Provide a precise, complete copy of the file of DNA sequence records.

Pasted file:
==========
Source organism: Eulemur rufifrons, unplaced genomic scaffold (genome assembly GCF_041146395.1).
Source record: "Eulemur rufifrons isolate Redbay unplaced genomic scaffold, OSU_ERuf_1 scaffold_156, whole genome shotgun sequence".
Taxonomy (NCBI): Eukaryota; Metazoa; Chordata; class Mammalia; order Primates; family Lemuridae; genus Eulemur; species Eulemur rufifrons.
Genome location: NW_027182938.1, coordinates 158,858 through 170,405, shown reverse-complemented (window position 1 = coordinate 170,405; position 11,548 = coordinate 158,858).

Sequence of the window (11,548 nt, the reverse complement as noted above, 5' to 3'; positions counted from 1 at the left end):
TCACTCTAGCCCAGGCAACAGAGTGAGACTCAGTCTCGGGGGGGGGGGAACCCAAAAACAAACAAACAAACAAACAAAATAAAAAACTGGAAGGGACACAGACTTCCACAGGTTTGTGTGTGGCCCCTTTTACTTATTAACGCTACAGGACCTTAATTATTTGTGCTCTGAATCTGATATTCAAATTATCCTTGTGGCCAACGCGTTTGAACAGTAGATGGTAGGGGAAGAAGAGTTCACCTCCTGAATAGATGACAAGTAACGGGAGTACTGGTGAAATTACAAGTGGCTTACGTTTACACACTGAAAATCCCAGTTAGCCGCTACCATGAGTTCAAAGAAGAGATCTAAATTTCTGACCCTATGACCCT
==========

Source organism: Eulemur rufifrons, unplaced genomic scaffold (genome assembly GCF_041146395.1).
Source record: "Eulemur rufifrons isolate Redbay unplaced genomic scaffold, OSU_ERuf_1 scaffold_156, whole genome shotgun sequence".
Taxonomy (NCBI): Eukaryota; Metazoa; Chordata; class Mammalia; order Primates; family Lemuridae; genus Eulemur; species Eulemur rufifrons.
Genome location: NW_027182938.1, coordinates 158,858 through 170,405, shown reverse-complemented (window position 1 = coordinate 170,405; position 11,548 = coordinate 158,858).

Sequence of the window (11,548 nt, the reverse complement as noted above, 5' to 3'; positions counted from 1 at the left end):
TCACTCTAGCCCAGGCAACAGAGTGAGACTCAGTCTCGGGGGGGGGGGAACCCAAAAACAAACAAACAAACAAACAAAATAAAAAACTGGAAGGGACACAGACTTCCACAGGTTTGTGTGTGGCCCCTTTTACTTATTAACGCTACAGGACCTTAATTATTTGTGCTCTGAATCTGATATTCAAATTATCCTTGTGGCCAACGCGTTTGAACAGTAGATGGTAGGGGAAGAAGAGTTCACCTCCTGAATAGATGACAAGTAACGGGAGTACTGGTGAAATTACAAGTGGCTTACGTTTACACACTGAAAATCCCAGTTAGCCGCTACCATGAGTTCAAAGAAGAGATCTAAATTTCTGACCCTATGACCCT